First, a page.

The first amendment says that we have the freedom of speech. So the things that we text and call one another about shouldn’t be searched right? Well, the police are allowing themselves to look through the phones of suspects to get information. There are many criminals that have been caught because of this. Here is a time where it benefited the police:
David Riley was detained in 2009 for having an expired vehicle registration and driving with a suspended license. When authorities impounded the Lexus, loaded weapons were found hidden under the hood.
After the college student’s subsequent arrest, San Diego police took a look at his smartphone. Text messages, contacts and video in the touch-screen device led officers to believe Riley had organized crime connections, and a photograph of another vehicle owned by the suspect was linked to an earlier drive-by shooting.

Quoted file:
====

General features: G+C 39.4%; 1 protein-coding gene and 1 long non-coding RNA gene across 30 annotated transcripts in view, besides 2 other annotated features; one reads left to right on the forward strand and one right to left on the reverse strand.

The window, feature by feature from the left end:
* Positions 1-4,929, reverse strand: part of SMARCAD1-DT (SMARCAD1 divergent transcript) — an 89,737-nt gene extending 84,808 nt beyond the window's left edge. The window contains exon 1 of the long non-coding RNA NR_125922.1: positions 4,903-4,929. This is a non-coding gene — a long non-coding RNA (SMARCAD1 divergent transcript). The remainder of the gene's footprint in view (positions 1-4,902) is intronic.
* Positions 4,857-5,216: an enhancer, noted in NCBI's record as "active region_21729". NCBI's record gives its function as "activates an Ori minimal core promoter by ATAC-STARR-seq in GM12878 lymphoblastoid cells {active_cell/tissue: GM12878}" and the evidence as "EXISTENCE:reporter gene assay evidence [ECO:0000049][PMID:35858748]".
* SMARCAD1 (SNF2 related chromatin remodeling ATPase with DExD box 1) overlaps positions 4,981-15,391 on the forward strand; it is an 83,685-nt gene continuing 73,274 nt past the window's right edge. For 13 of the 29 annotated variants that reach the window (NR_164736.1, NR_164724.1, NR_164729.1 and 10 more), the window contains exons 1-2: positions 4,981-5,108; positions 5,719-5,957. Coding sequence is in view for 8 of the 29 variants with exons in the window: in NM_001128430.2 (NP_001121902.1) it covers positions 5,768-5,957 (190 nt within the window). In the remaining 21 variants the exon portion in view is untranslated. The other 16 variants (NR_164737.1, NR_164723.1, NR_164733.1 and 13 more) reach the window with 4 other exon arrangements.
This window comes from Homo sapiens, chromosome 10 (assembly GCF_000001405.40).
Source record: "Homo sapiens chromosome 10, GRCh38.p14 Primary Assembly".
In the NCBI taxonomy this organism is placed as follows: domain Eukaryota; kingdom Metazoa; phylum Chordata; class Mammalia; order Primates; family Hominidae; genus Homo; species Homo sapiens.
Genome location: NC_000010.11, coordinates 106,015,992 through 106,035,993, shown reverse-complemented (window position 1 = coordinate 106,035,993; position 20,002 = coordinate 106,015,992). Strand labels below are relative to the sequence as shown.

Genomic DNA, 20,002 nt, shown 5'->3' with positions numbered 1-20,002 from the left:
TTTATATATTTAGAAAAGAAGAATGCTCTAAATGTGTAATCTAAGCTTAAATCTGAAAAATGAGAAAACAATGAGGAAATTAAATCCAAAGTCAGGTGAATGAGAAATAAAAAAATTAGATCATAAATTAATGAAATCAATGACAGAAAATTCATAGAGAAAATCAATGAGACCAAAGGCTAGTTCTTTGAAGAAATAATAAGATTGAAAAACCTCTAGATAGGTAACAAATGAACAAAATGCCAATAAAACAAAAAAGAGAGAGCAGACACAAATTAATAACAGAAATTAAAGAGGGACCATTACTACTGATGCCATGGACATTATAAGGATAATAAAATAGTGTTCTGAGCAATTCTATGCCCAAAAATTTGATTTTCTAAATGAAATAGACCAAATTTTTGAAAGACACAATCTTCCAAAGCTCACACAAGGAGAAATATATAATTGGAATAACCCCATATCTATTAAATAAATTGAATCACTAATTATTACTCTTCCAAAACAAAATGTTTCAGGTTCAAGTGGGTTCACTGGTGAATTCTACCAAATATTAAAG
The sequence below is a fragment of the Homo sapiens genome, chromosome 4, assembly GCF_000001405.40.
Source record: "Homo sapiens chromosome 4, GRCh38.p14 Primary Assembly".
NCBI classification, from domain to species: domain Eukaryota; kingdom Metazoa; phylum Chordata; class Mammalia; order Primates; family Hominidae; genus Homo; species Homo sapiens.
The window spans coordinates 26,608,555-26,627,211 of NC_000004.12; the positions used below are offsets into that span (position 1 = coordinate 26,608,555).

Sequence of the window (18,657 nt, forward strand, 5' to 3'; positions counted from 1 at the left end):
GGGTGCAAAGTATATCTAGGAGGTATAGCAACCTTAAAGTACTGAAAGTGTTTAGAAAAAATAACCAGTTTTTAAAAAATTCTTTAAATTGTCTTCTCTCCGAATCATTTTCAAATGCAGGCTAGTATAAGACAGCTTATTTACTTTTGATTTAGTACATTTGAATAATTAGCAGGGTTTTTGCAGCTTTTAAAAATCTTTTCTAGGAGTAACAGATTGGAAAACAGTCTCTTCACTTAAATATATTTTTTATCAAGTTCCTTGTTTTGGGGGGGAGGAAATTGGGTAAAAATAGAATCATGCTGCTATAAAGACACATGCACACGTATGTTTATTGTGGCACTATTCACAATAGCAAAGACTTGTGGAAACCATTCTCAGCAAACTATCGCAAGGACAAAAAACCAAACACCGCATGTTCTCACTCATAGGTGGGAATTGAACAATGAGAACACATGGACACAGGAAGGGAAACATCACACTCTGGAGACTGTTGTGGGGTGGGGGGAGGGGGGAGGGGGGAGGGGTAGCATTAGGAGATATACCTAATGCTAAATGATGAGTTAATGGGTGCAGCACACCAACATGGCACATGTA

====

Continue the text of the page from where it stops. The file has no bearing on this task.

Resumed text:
He was convicted in state court and received a 15-year jail sentence.
The problem with this is that it does go against the first amendment, but if it going to help us then why not?